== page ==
WASHINGTON - Financial services industry officials raised a red flag Tuesday over legislation that would bar U.S. financial institutions from settling online gambling transactions.
"Using financial institutions to control Internet gambling would be of limited effect," Michael L. Farmer, a senior vice president at Wachovia Bank Card Services, told a House Financial Services subcommittee.
The panel was examining various bills aimed at shutting down online betting, either by requiring Internet providers to block access to gambling sites or by prohibiting the use of credit cards and other bank instruments for Web gambling.
"As Wachovia and other credit card issuers deny authorization for Internet gambling transactions, there are considerable incentives for merchants to circumvent this policy," Mr. Farmer testified. "For example, Internet casinos may seek to conceal the true nature of their transactions by altering the data message to make themselves appear to be a merchant type other than gambling. In cases such as this, Internet gambling charges may be unknowingly approved in the [bank's] authorization system."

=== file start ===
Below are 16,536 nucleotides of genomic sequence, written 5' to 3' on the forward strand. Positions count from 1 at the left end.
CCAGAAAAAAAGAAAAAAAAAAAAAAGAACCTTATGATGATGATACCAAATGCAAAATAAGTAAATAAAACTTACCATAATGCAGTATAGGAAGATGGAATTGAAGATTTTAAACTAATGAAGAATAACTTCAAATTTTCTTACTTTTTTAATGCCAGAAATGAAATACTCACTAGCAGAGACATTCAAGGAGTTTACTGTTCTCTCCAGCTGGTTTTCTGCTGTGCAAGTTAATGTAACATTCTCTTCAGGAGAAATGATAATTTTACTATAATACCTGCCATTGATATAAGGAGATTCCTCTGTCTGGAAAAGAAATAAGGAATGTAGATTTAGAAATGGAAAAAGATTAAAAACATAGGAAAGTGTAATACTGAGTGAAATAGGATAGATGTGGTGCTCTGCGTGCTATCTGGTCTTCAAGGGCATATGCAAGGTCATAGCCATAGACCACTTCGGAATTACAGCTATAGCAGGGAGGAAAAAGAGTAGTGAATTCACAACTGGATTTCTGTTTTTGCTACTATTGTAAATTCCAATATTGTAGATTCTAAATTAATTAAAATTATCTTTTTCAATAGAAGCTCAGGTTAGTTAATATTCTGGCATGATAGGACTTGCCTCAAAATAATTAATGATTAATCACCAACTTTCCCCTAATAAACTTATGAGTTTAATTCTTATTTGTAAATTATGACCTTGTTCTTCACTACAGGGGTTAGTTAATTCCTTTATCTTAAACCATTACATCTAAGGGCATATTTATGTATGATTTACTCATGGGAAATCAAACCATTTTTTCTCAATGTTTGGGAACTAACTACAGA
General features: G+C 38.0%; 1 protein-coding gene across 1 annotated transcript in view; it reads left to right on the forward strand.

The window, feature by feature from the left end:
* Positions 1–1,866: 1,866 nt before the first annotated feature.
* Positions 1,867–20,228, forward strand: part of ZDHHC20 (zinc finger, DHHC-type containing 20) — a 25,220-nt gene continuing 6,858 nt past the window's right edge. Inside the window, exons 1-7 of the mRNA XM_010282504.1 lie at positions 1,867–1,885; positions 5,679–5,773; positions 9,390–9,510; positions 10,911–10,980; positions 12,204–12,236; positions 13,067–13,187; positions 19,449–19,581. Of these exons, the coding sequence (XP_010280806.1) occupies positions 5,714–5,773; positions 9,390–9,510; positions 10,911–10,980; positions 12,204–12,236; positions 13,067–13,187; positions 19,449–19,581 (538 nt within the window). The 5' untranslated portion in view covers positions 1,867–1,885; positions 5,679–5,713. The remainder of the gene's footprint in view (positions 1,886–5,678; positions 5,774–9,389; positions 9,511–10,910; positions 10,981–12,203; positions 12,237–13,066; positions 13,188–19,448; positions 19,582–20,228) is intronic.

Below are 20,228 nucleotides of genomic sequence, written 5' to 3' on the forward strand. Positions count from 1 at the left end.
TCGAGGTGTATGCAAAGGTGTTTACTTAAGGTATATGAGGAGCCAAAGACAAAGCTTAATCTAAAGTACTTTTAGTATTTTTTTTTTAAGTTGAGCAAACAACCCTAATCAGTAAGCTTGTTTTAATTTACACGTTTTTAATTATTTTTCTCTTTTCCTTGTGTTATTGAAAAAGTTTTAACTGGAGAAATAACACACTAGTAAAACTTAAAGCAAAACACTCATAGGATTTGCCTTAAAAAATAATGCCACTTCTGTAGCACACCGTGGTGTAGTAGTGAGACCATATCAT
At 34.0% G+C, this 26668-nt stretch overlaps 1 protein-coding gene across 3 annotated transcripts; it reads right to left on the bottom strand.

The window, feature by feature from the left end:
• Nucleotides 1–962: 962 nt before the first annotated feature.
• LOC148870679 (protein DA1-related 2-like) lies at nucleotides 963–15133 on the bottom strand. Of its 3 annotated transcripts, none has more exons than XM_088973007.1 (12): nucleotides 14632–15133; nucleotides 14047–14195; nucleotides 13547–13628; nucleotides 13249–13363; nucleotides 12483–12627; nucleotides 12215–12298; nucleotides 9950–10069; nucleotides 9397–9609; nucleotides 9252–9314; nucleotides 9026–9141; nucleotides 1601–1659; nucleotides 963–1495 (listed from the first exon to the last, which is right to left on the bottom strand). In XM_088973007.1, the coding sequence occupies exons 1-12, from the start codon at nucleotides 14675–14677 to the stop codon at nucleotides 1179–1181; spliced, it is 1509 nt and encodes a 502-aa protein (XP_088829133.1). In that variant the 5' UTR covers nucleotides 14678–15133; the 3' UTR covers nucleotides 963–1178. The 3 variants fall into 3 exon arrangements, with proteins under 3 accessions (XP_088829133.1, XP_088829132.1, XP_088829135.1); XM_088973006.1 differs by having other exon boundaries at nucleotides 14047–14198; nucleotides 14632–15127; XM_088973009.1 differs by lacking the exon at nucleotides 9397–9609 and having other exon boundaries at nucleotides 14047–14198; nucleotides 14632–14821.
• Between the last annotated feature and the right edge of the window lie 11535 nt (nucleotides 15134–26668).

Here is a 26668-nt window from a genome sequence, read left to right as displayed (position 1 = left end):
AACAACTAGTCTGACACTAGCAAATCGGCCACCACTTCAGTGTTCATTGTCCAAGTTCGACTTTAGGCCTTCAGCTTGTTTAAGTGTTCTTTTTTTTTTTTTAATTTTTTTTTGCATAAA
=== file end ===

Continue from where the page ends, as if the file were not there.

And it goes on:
Former House Banking Committee Chairman Jim Leach testified about the social threat posed by online gambling, which critics say is too easily accessible to compulsive gamblers and minors.
The Iowa Republican said that he introduced a bill that would prevent financial institutions from settling transactions involving illegal Internet gambling operations because bank instruments are "the one, true effective tool" for stopping it.
Though "it does involve a slight burden on the industry, it's a slight one compared" with the impact gambling has on society, he said.
The outlook for the Leach bill is uncertain. It could be combined with one Rep. Bob Goodlatte, R-Va., plans to introduce that, like a bill sponsored by Sen. Jon Kyl, R-Ariz., would require Internet service providers to block gambling sites.